It's also important to think about your desired spending goals, either ongoing annual amounts for essential expenses or one–time events. Take into account travel, hobbies, charitable giving and other expenses related to the specific desires you have for the lifestyle you want to live in retirement. Be sure to think about the impact of taxes and inflation as well. Establishing a comprehensive spending budget is central to creating a good retirement lifestyle plan.

See also: Tax strategies to maximize your retirement income

Figure out how much income you could get from outside sources

Start adding up income distributions you expect from sources such as Social Security, your 401(k), personal IRAs, pension plans (if any) and the like. Social Security plays a key role in the retirement plans of many. To get an idea of your potential Social Security benefit, visit the Administration's estimator tool at https://www.ssa.gov/estimator. You may also have savings or other sources of potential income you've built up throughout the years, and it's important to review everything to get a clear picture of your financial situation.

Estimate how much income you'll need from your investments

Once you know how much you need and how much you're expecting from your existing retirement income sources, you can generally estimate the balance you need from your investments. This comparison between your expenses and income should reveal whether your spending budget is on track and what your "funded status" is. Your advisor will factor in your "funded status" when making recommendations and creating an investment portfolio designed to give you the cash flow you need in retirement.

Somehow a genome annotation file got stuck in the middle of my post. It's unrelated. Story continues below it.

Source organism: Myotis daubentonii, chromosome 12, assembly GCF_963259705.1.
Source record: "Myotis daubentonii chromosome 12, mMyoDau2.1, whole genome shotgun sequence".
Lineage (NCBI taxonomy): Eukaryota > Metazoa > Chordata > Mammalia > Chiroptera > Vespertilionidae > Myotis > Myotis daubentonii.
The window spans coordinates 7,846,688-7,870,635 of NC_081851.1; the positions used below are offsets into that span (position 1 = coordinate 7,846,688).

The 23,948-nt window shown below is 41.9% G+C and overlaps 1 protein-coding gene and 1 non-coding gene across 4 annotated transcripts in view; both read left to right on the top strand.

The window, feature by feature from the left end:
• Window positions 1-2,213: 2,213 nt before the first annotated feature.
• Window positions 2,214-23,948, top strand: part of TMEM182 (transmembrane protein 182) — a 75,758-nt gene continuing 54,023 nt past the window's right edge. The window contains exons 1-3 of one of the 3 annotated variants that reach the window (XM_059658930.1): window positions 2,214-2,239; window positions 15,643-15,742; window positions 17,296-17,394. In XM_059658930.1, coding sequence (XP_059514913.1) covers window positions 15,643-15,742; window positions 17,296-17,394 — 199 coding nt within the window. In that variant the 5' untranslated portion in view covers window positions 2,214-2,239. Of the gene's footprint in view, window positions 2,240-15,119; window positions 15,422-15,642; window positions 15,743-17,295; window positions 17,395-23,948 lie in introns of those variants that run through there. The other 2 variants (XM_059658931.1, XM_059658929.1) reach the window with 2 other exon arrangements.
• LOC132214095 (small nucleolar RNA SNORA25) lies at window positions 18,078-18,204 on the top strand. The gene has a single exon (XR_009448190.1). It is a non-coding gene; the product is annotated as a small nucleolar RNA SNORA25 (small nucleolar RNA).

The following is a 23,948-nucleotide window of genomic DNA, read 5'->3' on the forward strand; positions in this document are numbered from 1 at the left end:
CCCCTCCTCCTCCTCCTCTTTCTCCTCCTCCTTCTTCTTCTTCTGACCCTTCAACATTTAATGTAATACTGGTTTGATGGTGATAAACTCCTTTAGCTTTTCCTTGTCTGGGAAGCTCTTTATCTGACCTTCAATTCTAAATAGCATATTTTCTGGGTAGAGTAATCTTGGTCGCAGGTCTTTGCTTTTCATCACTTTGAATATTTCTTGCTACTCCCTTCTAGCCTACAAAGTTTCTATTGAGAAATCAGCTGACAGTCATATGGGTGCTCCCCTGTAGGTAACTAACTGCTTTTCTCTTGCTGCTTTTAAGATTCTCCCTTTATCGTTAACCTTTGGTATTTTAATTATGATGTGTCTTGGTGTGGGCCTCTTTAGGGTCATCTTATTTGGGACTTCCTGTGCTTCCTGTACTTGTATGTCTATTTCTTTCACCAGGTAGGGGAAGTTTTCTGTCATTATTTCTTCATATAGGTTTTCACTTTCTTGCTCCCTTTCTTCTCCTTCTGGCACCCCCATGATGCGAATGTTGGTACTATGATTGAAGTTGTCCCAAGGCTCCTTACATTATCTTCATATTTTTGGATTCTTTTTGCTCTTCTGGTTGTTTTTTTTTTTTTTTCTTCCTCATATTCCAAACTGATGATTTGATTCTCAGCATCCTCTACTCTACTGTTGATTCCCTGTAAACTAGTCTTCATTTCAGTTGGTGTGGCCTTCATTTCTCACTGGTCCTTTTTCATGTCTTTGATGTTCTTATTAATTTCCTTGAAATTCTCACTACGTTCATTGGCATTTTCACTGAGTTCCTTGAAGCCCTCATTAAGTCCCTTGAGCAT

If your goal is to purposefully draw-down your assets and leave little monetary legacy, conventional wisdom generally starts with a 4% draw-down rule, but individual circumstances will vary. That is why it's important to work with a financial professional to tailor a plan to your specific withdrawal and legacy needs.

Consult a professional

Since your retirement income needs are different than your neighbor's, be sure to give your financial professional a complete picture of your goals, your assets, and your expected spending needs. And review your situation at least annually or whenever something unexpected occurs.

The information contained herein is being provided to you for educational purposes only and is not intended to constitute investment, tax or legal advice nor a recommendation or solicitation to invest in any investment product. The general information contained in this publication should not be acted upon without obtaining specific investment, legal and/or tax advice from a licensed professional.